Two years ago, Gardner was struck by an encounter with a local man who worked
remotely for Facebook. He told Gardner that big corporations were actually
deciding where to expand based on where they could get renewable energy. "He
made it seem like there was literally a list with a lot of states with big X's
marked in," says Gardner, "so that Facebook and others were not looking because
[some states] were not going to be open to renewables."
The Public Service
Commission worried the state was missing out. It quietly issued an — "a clear
signal to people outside of the state," says Gardner — that if a big customer
wanted renewable energy, Kentucky's utilities could cut a special deal to
provide it. That gave utilities permission to offer renewable energy. But they
still face challenges to produce it. The state's cheap coal makes it harder for
renewables to compete, and to see a return on investment. What's more, Kenya
Stump, of the Energy and Environment Cabinet, says Kentucky has only , and not
much at all for wind. She says hydro power holds the most promise. Stump is
working with companies that want to develop renewable power, but she doesn't
foresee a major spike anytime soon. "Right now renewables are starting to
compete on costs, but not reliability," she says. But she adds that once battery
technology develops and solar or wind power can be stored, "all bets are off."
Kentucky's utilities are also highly regulated. An energy activist says he's
been heartened by a shift in the state's attitude, but thinks officials could do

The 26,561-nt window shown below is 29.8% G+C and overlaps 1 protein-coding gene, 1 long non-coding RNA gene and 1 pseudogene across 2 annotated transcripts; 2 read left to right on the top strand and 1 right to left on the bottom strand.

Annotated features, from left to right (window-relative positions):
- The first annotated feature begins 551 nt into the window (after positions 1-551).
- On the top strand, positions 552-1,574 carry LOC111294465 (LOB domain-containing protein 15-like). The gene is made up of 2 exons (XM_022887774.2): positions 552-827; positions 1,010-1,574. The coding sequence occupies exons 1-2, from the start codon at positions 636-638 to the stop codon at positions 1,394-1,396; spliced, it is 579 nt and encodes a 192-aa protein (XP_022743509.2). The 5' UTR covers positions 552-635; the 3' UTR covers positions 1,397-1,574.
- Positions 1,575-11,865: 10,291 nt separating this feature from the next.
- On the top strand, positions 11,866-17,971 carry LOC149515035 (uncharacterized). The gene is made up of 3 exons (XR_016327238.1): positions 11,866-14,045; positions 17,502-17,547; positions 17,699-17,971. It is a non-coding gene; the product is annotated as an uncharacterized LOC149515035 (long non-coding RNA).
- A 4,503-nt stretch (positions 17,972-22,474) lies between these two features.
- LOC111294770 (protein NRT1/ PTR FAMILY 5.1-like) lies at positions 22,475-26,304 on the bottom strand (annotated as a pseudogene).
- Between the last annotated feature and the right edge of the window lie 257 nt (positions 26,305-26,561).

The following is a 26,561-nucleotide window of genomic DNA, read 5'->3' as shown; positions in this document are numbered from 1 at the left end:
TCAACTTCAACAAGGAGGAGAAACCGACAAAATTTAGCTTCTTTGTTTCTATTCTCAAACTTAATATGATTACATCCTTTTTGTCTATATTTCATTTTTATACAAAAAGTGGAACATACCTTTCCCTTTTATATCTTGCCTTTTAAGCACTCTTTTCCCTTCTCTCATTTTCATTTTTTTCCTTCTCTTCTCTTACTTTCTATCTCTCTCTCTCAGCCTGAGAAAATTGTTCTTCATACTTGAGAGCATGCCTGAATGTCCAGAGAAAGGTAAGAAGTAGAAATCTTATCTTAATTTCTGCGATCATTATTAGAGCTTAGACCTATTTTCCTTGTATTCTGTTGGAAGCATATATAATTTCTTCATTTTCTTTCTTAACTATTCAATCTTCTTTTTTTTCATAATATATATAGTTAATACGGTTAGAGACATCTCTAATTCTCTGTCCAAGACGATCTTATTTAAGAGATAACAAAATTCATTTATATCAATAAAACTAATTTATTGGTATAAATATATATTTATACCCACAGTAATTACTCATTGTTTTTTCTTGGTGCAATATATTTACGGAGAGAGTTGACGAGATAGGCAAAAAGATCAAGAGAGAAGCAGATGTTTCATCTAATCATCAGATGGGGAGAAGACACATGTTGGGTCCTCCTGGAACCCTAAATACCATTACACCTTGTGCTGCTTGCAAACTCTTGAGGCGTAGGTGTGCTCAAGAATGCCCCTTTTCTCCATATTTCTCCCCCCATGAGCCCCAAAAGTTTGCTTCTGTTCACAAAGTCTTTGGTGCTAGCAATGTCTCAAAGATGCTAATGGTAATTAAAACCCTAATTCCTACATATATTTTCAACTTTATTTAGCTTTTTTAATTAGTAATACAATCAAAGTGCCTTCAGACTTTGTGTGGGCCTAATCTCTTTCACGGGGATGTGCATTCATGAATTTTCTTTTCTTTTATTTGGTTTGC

a lot more to encourage renewables. "The sun in Kentucky is as strong as it is
in North Carolina and Ohio and New York, where the solar industry is employing
tens of thousands of people," says Andy McDonald of the Kentucky Solar Energy
"Kentucky is not limited by our resources; it's limited by our
policies." None of those challenges is stopping a slow transition. "This tract
is about 60 acres," says David Crews, standing in a freshly mowed field where
East Kentucky Power Cooperative is about to install 32,000 solar panels. It will
be one of the state's first utility-scale solar farms, and it's there by popular
demand — from businesses. Crews says some companies don't mind paying a bit more
to meet their sustainability LED Canopy
Light goals. East Kentucky Power has no plans to build another coal plant.
Crews says just because the new president doesn't want to limit carbon
emissions, doesn't mean the next one won't. "The seesawing of regulations when
we're trying to make a 50-year investment, it will drive you crazy," he says.
"And that wouldn't be good for our customer base." The utility is marketing its
new solar farm, and if demand is strong enough Crews says it will add more
panels. At Toyota's plant in central Kentucky, Kevin Butt envisions installing
solar panels on the roof. The company is also researching fuel cell technology,
seeking the breakthrough that could help it eliminate carbon emissions.
now, he's getting creative about finding renewable energy where he can. He
drives me down a rutted dirt road, through towering brown hills. It's a
landfill, and here and there, things stick up. "The black tube coming out," he
says pointing, "it's a methane capture well." The methane is released as the
trash rots. When it goes into the air, methane is a dirty greenhouse gas, but
last year Toyota set up a generator here to turn it into . The power is sent
through an underground line, straight to the Toyota plant 6 miles away,
bypassing the local utility altogether. "They either have to put it in their
system," Butt says, "or people will be looking at alternate ways to get that
energy in a renewable form."
A previous version of this story
incorrectly said 90 percent of Kentucky's energy comes from coal. It's actually
90 percent of the state's electricity.